Our most recent Ebola posts here.

We are also hearing from the physicians on the front-lines that they have received little, if any training.

One ER physician wrote, “As an ED physician, I have received no Ebola preparedness training. Neither has any other ED doctor or any of our ED nursing staff. We have NO IDEA if we have any personal protective gear or any protocol in place. But I did read in our local paper that our hospital is telling the media we are prepared for Ebola. In fact, they are holding a press conference today to explain it to the public! What a farce.”

A second physician wrote, “As an ED physician at a county hospital, I have still had ZERO training from my hospital on how to screen or isolate a potential Ebola patient. We have had no drills. No meetings. We have no isolation protocols, no plan. We are not prepared. No one believes it will come here, or infect enough people to be a real threat to the U.S. The CDC has told them not to worry and that it is hard to get sick from Ebola. So they don’t worry.”

Medical Personnel Search Online for Answers

Our infographic looks at the disconnect between medical teams and the flow of information.  Physicians, are searching for best practices and are often turning to online sources.  As of today, approximately 60 percent of all conversations in the Sermo community are focused on Ebola.  Physicians are sharing stories about preparedness, patient treatment options, the possible Ebola vaccine and travel bans.

Doctors look to multiple channels for Ebola information.  Fifty-four percent of doctors say they are checking with the CDC regularly, and 52 percent they are getting clinical information from their peers in Sermo.  If you’re an M.D. or D.O. you can join the community to learn more about Ebola.

What do you think about Ebola preparedness in the United States?  Do you support strict measures such as a travel ban from hot zones?  Where do you get clinical information about Ebola?

Doctors Support Travel Ban from West Africa

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In recent polling, a full 75 percent of physicians favor a travel ban from West Africa until the Ebola outbreak is better controlled.

The Sermo Physician Poll asked, “Do you believe all travel from West Africa should be halted to the US?”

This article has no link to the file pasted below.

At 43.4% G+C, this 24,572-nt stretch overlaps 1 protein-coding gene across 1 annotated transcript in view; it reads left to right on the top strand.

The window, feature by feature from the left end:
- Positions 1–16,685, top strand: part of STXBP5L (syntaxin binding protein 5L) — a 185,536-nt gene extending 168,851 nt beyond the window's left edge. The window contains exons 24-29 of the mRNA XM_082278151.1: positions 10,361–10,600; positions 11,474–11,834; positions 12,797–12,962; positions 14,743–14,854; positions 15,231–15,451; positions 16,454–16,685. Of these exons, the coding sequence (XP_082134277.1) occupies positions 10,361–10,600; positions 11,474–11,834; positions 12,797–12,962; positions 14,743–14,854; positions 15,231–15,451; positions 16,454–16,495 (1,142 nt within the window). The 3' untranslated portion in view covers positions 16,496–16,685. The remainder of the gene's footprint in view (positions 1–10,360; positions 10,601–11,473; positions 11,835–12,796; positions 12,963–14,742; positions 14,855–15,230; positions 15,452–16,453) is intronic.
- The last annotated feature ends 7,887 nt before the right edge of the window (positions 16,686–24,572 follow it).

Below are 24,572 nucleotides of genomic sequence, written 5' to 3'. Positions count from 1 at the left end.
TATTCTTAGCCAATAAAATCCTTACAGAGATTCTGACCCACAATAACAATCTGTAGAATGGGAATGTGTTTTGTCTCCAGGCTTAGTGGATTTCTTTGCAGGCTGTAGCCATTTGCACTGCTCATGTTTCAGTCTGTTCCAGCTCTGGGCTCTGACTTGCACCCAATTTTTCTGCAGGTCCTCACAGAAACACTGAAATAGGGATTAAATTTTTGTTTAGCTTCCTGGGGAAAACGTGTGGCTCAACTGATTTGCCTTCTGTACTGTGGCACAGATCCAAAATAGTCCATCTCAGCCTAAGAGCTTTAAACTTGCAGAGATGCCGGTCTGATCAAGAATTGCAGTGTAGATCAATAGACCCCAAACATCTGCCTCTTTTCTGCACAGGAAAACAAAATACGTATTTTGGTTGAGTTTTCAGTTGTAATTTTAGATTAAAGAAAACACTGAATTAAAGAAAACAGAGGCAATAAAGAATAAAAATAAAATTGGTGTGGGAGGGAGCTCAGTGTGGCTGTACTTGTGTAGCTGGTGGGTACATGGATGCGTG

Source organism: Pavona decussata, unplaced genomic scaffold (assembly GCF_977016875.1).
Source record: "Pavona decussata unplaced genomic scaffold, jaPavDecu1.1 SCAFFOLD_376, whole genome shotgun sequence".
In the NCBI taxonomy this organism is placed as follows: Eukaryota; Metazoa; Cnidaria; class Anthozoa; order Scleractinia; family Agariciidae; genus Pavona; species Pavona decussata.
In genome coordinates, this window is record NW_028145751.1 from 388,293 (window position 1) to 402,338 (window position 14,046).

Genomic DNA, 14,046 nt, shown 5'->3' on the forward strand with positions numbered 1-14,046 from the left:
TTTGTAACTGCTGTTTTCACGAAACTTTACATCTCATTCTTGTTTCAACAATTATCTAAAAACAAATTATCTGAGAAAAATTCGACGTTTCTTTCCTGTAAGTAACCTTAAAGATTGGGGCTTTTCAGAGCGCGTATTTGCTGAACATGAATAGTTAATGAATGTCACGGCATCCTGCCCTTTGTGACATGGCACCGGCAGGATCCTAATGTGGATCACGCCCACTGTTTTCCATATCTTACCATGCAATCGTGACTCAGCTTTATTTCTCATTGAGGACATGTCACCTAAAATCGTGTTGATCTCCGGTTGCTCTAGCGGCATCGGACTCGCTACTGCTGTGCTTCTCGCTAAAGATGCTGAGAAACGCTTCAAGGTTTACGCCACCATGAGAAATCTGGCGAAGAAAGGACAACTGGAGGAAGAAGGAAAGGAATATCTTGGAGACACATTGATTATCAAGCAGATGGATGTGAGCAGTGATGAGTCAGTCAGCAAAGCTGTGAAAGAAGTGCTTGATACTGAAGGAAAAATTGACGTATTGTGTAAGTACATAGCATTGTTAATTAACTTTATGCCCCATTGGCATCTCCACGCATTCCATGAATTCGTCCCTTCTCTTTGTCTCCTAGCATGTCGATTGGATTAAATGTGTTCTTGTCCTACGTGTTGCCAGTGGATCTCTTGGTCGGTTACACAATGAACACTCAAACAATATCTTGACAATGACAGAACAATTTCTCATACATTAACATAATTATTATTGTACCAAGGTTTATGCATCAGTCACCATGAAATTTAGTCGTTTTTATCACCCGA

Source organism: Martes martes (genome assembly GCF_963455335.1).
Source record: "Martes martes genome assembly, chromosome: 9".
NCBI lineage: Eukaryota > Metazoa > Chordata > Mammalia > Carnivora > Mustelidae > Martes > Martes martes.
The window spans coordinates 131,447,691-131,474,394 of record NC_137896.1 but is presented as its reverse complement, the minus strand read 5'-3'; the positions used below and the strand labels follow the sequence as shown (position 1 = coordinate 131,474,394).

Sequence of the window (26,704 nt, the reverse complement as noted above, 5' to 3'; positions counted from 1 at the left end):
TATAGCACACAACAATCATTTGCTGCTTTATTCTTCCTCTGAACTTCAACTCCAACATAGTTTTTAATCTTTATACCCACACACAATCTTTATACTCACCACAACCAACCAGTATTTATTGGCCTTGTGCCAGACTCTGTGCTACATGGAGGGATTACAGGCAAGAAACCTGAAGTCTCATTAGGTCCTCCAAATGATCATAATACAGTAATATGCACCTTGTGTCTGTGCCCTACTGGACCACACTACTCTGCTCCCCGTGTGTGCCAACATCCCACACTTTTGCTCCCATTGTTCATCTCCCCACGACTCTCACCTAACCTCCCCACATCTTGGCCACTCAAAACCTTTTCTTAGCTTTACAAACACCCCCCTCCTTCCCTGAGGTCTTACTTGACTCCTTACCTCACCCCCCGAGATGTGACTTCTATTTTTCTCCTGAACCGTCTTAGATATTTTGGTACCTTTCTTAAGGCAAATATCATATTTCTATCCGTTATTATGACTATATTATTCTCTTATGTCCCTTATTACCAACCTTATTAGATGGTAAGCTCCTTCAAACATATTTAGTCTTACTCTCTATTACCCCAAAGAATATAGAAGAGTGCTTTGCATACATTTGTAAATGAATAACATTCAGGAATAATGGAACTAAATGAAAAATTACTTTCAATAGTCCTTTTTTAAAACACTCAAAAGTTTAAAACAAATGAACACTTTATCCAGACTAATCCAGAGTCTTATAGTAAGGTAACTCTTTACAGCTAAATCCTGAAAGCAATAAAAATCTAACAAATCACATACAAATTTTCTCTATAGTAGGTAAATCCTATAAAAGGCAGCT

• 75% Yes
  • 25% No

With a total of 1,312 votes taken from October 3rd through October 10th, 2014.

Stopping Travel from West Africa

While 75 percent of physicians supported the ban, many wanted an exception for humanitarian aid. James Wilson, MD, Vice President of Ascel Bio and an infectious disease forecaster said, “We still need to get supplies, medical aid, and health care workers into the hot zones to help prevent the spread of the disease. We need to treat the people who need it most to prevent the virus from going global.”

Wilson also noted travelers from West Africa are actively traveling to South America, and trying to enter the U.S. from the South. “Ascel Bio has received several reports of West Africans arriving in South America.  There is now a suspect case of Ebola in Brazil.  The Department of Homeland Security’s Customs and Border Patrol have claimed they intercept illegal immigrants from West Africa, who attempt to enter the United States via the southern states.  The prospect of a surprise translocation of Ebola becomes far more complicated when examining these data points.”

One vascular surgeon who supports a travel ban wrote, “What we know for sure is the current screening methods used before leaving West Africa (questionnaires and temperature checks) don’t work all the time. That’s been proven in Dallas. Here’s an instance where preventative measures can make a huge difference in limiting the spread of this virus.”

A physiatrist expressed a common concern about travel and the movement of people who feel threatened if a ban comes to fruition. He wrote:

“The problem with banning travel from a specific location is it creates fear and desperation in the people from that area, causing them to find alternate ways to get wherever they wanted to go. But now they have to hide where they came from, making epidemiological efforts difficult or impossible if they do get sick. It’s not very hard to find an alternate travel route, and the more circuitous the route, the more potential exposures along the way. We just need to take this opportunity to learn to deal with this type of problem. More examples are inevitable as global travel is only going to increase.”

Ebola Preparedness In the US